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ZURICH

‘40,000 cases daily in Zurich’ as authorities warn of triage for the unvaccinated

Zurich Health Director Natalie Rickli has warned Zurich could hit 40,000 daily Covid cases and called for a relaxation in the quarantine rules. Rickli also warned hospitals may have to prioritise the vaccinated, saying Switzerland should “no longer be held hostage” but those who refuse the jab.

Zurich health boss Natalie Rickli warned Switzerland would not be
Zurich health boss Natalie Rickli warned Switzerland would not be "held hostage" by the unvaccinated. Photo by Fabrice COFFRINI / AFP

In December, Swiss health officials warned the country could cross the 20,000 daily Covid case mark for the first time in the new year. 

‘20,000 cases per day’: Experts draw Covid forecast for Switzerland

In just the first week of January, not only was the 20,000 case barrier crossed for the first time, but more than 30,000 cases were recorded in a 24-hour period on multiple occasions. 

Zurich Health Director Natalie Rickli has warned that the situation will continue to spiral, with internal modelling showing Zurich could itself be recording 40,000 cases per day by the end of January. 

EXPLAINED: What are Switzerland’s current Covid measures?

While Zurich is Switzerland’s most populous canton, 40,000 cases per day would see the region plunged into uncertainty and havoc, with businesses and essential services being forced to shut down due to staff quarantines. 

“We are dealing with a monster wave that cannot be stopped. It will overrun the country in the next few weeks,” Rickli told Switzerland’s NZZ newspaper.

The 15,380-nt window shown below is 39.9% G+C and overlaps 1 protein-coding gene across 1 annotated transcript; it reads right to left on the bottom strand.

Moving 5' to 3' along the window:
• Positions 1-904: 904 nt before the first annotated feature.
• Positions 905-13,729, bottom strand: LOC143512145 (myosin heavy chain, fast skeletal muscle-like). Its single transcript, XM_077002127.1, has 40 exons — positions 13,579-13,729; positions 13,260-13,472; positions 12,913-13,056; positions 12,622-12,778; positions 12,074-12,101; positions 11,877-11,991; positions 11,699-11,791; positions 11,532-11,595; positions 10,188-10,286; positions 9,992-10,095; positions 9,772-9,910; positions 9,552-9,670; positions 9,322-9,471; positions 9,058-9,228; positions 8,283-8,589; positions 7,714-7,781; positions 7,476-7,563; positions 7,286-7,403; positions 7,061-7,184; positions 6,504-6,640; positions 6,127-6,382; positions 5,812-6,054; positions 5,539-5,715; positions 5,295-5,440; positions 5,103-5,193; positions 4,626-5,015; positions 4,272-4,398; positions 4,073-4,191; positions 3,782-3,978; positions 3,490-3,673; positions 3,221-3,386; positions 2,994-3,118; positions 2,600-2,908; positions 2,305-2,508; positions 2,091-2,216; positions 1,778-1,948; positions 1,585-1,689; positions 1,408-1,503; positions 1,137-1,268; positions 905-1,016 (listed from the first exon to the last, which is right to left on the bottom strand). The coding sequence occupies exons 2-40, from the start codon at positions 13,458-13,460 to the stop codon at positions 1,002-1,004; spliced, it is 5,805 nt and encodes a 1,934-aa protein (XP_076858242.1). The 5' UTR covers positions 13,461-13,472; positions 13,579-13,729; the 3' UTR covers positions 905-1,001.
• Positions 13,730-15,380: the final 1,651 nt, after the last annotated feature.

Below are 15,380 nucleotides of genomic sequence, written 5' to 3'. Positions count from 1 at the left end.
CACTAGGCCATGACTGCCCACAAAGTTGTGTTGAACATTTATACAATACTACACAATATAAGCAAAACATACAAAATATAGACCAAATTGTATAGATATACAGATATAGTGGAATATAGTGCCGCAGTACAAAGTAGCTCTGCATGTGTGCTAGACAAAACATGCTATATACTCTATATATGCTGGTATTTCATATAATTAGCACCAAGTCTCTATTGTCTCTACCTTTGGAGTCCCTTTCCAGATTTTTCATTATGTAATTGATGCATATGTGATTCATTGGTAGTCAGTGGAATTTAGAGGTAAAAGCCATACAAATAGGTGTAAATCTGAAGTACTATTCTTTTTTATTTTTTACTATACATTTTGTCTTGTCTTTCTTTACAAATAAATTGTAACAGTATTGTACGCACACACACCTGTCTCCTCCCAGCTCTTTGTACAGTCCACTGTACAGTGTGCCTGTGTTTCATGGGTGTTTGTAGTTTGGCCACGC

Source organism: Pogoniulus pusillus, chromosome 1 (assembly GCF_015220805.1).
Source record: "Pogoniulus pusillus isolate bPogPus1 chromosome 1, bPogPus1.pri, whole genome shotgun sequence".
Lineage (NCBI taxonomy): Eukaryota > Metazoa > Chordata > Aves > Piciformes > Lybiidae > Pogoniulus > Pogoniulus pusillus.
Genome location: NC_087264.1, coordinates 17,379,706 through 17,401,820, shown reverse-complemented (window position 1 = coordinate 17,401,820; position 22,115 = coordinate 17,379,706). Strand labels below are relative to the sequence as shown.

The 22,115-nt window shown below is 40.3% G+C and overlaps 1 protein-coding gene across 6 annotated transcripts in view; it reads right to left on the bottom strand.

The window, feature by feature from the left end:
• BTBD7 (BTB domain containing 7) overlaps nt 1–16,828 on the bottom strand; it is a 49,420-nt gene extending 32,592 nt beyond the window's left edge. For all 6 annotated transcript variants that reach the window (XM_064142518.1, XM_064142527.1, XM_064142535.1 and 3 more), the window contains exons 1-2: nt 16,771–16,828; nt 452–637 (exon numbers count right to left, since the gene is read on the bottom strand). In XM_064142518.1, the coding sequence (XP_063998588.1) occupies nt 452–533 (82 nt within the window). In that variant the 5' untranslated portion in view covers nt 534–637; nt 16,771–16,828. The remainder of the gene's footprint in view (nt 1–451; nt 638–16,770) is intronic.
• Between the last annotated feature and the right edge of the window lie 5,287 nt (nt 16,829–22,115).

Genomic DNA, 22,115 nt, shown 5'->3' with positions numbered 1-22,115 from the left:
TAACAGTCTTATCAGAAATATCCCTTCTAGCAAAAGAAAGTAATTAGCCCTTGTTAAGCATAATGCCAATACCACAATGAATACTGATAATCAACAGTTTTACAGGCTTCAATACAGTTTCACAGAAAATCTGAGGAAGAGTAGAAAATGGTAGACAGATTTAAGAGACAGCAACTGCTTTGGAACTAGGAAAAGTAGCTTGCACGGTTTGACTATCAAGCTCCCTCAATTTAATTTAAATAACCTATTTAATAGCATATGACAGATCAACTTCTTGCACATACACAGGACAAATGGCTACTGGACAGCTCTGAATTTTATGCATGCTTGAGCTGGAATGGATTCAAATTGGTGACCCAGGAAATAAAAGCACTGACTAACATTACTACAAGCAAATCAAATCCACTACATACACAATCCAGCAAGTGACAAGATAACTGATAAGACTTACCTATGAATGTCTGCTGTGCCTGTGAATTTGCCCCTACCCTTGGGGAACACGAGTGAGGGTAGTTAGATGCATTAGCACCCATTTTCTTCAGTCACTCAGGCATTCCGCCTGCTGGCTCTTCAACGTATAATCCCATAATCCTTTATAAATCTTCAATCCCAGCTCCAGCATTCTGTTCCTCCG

“They (Covid cases) will paralyse our society if we do not act now.”

Rickli called for a reduction in the quarantine rules, particularly for those who have been vaccinated. 

“That is why the federal government urgently needs to reduce the duration of the quarantine and isolation to five days. We, (the) Health Directors of the cantons of eastern Switzerland, asked the Federal Council by letter on Friday to adjust isolation and quarantine accordingly.”

Switzerland will announce a possible change to the quarantine rules on Wednesday, Finance Minister Ueli Maurer confirmed. 

Covid-19: What will Switzerland announce on Wednesday?

Triage for unvaccinated Covid patents? 

Ricki also brought up the controversial topic of hospitals deciding between vaccinated and unvaccinated patients in ICUs. 

While the current situation in Zurich’s hospitals and ICUs is relatively stable, a dramatic increase in cases could again lead to overcrowding. 

Rickli said those who refused the jab should be prepared to give up ICU spots for those who have been jabbed. 

“But above all you would have to take those at their word who absolutely refused to be vaccinated. At the moment they make up around 80 percent in the intensive care units,” she said. 

“I think such patients should also be prepared to forego intensive treatment and not burden the staff with it for weeks. 

“It cannot be that the unvaccinated continue to take us hostage as a society, now that you can see light at the end of the tunnel.”

Swiss authorities have repeatedly ruled out triage between vaccinated and unvaccinated people in Switzerland, saying the main criteria should remain the chances of survival of respective patients. 

READ MORE: Should vaccinated people have triage priority in Swiss hospitals?

Member comments

  1. At the same time we should prioritise out people who smoke, drink, eat and sit themselves sick! They should not benefit of their health insurance on the cost of all of us who are strong, healthy and more or less bold and beautiful!

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ZURICH

Deadly elephant-killing virus at Zurich Zoo stumps experts

A deadly virus has swept through Zurich's zoo, killing three Asian elephants in a month. Experts are stumped about the virus and don't know how to stop its spread.

Deadly elephant-killing virus at Zurich Zoo stumps experts